This post is about a private tour of the Metropolitan Museum of Art’s upcoming DAVID HOCKNEY Exhibit on Thursday, November 30th at 11am. The exhibit at the Met will be the only North American venue for this major career retrospective spanning work done over 60 years. Tickets are $50. – unfortunately no tour discounts are available for current members of the Metropolitan. Members, please go to the SIGN-UP! tab for your ticket. Capacity is limited. If all spaces are gone by the time you sign up, please send in an email asking to be on a waitlist. W will try to get another guide if our number warrants it.
David Hockey, who looms in the imagination as the impish Brit, semi-Pop, artist with the shock of yellow-blonde hair and black round glasses who was obsessed with Los Angeles … also happens to be one of the most important of modern British artists in the 20th Century. There is a tendency to think of him as being forever young but this year he is celebrating his 80th birthday and almost 60 years as a working artist. He is a multi-talented, multi-media artist working at various times as a creator of original works but also as a portraitist, a set designer, a videographer, a printmaker, watercolorist, a photographer – and a digital artist.
Hockney is most commonly associated with his early work depicting scenes in and about Los Angeles where he had moved in 1964 and where he has continued to live off-and-on since that time. Those paintings often feature swimming pools and his abstract interpretation of splashes, light-play, iridescence and the intentionally fake-blue hue of chlorinated water. Also often shown in those paintings are men with whom he was having relationships during that time as Hockney has always been openly gay – long before it was common to admit being so.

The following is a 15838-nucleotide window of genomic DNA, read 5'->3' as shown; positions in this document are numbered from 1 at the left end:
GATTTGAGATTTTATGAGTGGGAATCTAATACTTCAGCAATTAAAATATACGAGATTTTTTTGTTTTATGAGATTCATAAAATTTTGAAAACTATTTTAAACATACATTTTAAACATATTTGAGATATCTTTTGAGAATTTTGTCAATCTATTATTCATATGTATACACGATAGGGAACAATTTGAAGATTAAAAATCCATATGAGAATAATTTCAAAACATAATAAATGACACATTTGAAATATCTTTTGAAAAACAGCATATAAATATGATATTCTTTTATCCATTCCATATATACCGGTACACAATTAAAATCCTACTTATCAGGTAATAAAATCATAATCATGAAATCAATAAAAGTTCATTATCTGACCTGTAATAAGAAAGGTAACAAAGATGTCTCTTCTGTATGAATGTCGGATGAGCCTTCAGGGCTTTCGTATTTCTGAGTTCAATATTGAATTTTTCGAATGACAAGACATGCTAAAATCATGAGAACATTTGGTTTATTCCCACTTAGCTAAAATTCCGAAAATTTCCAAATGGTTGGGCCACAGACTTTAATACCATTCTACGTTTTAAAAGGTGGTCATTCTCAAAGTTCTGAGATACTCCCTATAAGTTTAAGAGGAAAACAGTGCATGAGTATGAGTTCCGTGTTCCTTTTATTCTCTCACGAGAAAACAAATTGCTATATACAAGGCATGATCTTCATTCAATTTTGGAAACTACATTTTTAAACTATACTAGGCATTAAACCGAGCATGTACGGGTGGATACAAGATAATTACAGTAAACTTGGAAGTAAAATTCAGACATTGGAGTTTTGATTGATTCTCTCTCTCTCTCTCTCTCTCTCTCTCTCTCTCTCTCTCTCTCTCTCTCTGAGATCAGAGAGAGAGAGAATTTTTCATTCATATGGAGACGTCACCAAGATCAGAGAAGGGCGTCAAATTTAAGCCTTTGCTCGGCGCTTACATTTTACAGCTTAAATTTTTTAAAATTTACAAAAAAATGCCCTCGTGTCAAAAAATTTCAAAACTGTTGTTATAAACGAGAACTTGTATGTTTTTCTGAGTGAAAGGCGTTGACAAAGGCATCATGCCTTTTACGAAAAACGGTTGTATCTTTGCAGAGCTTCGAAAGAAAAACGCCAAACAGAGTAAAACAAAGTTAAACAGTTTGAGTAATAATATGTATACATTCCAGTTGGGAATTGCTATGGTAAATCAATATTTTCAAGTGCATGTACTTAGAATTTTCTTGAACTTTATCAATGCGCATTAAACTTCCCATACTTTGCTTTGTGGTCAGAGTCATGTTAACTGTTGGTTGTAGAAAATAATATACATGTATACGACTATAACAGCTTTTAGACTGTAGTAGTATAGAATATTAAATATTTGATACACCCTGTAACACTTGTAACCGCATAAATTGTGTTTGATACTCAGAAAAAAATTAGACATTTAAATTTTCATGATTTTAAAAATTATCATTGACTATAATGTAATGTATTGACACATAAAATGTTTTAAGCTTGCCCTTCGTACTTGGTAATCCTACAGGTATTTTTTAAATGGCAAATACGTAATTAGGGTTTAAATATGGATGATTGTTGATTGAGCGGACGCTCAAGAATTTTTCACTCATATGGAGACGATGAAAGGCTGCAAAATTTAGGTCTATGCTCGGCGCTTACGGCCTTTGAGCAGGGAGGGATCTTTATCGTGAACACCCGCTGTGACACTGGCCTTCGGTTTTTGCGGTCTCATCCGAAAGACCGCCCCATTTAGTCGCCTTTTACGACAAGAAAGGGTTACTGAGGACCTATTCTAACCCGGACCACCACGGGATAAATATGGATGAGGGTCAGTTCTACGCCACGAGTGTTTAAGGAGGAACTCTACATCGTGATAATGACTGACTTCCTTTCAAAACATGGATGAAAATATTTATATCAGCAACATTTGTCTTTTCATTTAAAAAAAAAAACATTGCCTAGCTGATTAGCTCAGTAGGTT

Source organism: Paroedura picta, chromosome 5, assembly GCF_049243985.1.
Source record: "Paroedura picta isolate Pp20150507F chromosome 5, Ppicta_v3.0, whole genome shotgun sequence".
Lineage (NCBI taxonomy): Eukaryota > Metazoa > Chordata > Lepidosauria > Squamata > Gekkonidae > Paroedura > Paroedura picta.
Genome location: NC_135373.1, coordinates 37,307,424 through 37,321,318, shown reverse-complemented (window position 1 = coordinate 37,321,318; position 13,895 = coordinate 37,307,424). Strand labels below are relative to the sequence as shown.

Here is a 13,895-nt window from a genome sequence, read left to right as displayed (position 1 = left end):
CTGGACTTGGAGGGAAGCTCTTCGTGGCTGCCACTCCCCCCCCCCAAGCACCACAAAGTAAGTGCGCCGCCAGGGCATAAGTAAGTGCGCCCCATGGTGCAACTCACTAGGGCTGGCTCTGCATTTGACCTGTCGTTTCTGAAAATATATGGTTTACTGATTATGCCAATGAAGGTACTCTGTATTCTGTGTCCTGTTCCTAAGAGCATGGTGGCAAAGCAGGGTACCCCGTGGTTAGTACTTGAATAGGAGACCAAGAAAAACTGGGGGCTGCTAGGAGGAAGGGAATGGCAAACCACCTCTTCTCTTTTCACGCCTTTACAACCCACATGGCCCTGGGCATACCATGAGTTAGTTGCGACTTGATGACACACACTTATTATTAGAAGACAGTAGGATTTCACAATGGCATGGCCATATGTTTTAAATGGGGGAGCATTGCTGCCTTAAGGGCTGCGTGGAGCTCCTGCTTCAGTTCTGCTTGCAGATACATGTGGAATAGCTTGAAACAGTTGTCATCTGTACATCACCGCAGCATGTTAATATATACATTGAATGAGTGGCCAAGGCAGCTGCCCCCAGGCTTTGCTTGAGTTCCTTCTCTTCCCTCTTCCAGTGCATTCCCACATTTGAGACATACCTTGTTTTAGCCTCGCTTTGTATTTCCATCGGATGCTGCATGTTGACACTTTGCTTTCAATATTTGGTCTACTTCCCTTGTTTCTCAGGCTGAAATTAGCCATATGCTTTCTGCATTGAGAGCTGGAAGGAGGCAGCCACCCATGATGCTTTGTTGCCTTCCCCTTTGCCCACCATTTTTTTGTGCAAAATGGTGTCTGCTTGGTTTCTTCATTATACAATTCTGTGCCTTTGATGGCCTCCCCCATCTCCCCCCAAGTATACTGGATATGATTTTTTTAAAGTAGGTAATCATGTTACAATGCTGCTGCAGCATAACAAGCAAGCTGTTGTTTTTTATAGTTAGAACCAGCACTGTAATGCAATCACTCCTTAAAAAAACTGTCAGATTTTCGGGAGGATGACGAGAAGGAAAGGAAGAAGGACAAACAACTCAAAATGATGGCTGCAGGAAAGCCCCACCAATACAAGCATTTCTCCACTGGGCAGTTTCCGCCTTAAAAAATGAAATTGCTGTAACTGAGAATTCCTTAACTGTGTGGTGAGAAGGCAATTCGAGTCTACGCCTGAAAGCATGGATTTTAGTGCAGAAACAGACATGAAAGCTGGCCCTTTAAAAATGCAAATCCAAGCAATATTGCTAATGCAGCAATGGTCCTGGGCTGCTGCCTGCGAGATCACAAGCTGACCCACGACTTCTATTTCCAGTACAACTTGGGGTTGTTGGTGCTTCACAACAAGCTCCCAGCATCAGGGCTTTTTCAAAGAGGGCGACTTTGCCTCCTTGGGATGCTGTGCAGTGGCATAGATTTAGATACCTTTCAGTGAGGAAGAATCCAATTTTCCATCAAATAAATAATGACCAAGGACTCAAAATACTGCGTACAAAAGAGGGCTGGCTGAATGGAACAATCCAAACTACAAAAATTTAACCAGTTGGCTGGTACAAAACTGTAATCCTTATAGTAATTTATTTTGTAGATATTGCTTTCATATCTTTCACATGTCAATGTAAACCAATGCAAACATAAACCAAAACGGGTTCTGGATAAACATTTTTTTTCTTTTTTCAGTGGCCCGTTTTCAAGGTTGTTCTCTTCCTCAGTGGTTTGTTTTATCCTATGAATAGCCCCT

During the 1990’s when his mother was ill (she died in 1999) Hockney began to spend more time in his native Yorkshire. His first lush landscapes were done almost entirely from memory but he was soon painting the countryside en plein air and set up a studio in the region. Never associated with the traditional art of landscape painting, Hockney’s Yorkshire views somehow distilled his life and art up to that point in time.
Experimentation has always been key to Hockney’s work. In the early 80’s he did many works called “joiners” – photographs which he joined to create something 3-D like to go beyond the limitations and the distortions of panoramic photography. Late in his career – and continuing – he has played with scale doing almost life-size portraits and landscapes. This follows on his paintings made of up multiple smaller canvases – sometimes as many as 18 or so – placed together.
Technology continues to be a fascination of Hockney’s starting with Quantel Paintbox in the mid-1980’s. He is now known to be a keen user of the iPad® and iPhone® Brushes application.
David Hockney has always been original and seizes the zeitgeist and tools available to him at any point in time. This exhibit was created by the TATE BRITAIN and shown earlier this year – and lucky for all of us Hockney fans – the Metropolitan Museum of Art is the only museum to be showing it in North America.